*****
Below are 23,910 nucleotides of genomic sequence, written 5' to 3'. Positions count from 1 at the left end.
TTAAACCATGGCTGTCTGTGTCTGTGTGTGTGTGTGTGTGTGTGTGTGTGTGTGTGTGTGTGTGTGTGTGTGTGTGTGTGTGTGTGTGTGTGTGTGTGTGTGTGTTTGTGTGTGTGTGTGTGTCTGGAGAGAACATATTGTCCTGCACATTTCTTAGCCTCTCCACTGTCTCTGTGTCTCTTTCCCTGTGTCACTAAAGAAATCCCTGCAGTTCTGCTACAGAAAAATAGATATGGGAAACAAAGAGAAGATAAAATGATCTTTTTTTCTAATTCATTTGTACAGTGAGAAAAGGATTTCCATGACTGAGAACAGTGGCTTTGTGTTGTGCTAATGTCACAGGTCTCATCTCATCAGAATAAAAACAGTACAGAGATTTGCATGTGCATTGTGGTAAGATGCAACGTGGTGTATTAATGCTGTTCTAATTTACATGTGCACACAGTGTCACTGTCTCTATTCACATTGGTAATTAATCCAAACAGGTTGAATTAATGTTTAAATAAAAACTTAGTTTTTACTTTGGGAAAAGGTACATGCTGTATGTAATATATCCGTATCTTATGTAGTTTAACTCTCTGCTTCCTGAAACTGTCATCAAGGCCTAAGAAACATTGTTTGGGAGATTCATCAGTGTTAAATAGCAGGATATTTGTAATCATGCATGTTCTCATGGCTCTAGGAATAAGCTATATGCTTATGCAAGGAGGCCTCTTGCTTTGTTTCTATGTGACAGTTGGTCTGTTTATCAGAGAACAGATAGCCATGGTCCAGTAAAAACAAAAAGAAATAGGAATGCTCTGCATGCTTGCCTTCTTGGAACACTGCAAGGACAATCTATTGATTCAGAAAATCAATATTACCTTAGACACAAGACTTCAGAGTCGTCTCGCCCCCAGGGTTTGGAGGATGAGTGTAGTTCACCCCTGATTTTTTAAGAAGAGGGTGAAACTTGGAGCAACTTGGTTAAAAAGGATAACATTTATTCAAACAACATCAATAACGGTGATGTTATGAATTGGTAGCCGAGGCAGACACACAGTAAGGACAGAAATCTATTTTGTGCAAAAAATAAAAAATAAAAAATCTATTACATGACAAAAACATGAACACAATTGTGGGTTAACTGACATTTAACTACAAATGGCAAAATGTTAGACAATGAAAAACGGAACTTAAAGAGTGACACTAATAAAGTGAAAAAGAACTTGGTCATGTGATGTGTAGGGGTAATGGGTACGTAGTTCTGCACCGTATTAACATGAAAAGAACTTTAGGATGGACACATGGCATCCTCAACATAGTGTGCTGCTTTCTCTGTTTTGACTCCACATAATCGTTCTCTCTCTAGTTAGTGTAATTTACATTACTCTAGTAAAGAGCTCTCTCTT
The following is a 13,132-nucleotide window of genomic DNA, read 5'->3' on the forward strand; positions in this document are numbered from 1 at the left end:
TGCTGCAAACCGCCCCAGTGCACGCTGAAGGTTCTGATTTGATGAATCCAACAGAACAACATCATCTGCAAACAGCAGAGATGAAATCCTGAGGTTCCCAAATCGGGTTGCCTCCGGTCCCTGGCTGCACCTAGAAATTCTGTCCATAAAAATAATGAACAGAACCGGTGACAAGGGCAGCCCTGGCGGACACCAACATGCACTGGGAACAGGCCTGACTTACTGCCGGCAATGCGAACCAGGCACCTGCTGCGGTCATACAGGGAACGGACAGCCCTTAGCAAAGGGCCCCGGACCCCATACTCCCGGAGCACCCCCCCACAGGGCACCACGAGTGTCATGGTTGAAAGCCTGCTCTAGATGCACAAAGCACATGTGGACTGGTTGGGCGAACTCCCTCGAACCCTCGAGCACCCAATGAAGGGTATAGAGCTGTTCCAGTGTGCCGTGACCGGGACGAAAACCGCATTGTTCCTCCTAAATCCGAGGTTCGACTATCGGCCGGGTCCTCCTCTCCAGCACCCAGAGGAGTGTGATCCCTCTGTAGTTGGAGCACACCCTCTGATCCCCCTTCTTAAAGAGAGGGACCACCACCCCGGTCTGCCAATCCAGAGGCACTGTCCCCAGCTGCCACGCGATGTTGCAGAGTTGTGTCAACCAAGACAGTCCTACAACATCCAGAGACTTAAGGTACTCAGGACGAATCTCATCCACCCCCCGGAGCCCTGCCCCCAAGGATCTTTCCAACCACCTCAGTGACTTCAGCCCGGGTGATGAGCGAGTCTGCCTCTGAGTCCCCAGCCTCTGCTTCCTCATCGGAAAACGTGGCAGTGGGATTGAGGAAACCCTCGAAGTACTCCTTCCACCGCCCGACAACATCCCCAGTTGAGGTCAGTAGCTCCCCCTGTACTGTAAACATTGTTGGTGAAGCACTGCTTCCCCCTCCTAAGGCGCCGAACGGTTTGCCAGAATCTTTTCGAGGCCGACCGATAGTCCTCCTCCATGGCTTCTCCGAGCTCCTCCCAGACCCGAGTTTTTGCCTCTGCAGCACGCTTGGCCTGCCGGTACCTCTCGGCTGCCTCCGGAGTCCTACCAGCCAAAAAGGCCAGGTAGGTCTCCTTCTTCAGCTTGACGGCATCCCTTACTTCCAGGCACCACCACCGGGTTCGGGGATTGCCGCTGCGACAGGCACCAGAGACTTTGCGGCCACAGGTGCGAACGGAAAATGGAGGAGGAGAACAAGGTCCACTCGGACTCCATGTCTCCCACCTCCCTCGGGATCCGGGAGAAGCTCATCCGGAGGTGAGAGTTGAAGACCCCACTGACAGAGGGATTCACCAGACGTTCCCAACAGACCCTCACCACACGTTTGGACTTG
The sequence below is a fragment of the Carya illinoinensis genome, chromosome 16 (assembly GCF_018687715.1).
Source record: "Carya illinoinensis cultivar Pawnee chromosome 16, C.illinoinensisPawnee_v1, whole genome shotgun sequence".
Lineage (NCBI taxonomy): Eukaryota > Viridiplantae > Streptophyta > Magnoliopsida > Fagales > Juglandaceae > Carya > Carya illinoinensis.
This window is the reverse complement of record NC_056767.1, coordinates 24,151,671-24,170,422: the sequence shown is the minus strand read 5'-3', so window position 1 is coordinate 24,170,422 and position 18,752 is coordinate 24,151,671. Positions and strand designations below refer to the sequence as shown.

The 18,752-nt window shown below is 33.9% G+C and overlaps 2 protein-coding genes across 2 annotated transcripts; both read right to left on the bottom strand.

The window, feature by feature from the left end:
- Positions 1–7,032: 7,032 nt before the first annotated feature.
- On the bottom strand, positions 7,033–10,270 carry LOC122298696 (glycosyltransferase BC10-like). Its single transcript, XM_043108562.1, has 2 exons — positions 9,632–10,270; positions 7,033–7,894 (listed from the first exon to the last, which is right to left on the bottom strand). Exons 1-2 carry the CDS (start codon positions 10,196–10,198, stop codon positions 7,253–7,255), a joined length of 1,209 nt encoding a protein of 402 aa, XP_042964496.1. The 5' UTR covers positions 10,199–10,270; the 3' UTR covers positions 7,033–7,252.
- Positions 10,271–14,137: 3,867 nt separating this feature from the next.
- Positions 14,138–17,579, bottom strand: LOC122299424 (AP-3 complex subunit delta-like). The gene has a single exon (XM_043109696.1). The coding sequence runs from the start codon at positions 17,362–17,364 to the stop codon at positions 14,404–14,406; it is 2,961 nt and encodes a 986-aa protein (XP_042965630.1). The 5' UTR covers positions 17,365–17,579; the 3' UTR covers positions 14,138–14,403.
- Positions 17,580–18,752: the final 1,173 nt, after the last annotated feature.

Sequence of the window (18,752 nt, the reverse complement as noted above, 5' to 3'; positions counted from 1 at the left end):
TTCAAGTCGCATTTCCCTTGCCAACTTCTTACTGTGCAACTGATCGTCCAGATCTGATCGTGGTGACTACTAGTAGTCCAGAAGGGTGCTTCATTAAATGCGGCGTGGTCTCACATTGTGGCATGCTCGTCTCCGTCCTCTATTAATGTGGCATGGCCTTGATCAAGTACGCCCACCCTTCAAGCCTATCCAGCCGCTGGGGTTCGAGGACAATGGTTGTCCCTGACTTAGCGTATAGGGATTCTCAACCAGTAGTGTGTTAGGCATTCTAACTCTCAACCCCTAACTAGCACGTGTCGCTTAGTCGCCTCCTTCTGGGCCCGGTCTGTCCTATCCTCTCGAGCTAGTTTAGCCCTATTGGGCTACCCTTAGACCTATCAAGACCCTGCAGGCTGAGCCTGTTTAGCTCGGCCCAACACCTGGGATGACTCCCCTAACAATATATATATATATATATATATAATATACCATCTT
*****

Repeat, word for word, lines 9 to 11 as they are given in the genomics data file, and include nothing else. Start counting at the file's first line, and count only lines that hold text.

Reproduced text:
The 18,752-nt window shown below is 33.9% G+C and overlaps 2 protein-coding genes across 2 annotated transcripts; both read right to left on the bottom strand.

The window, feature by feature from the left end:
- Positions 1–7,032: 7,032 nt before the first annotated feature.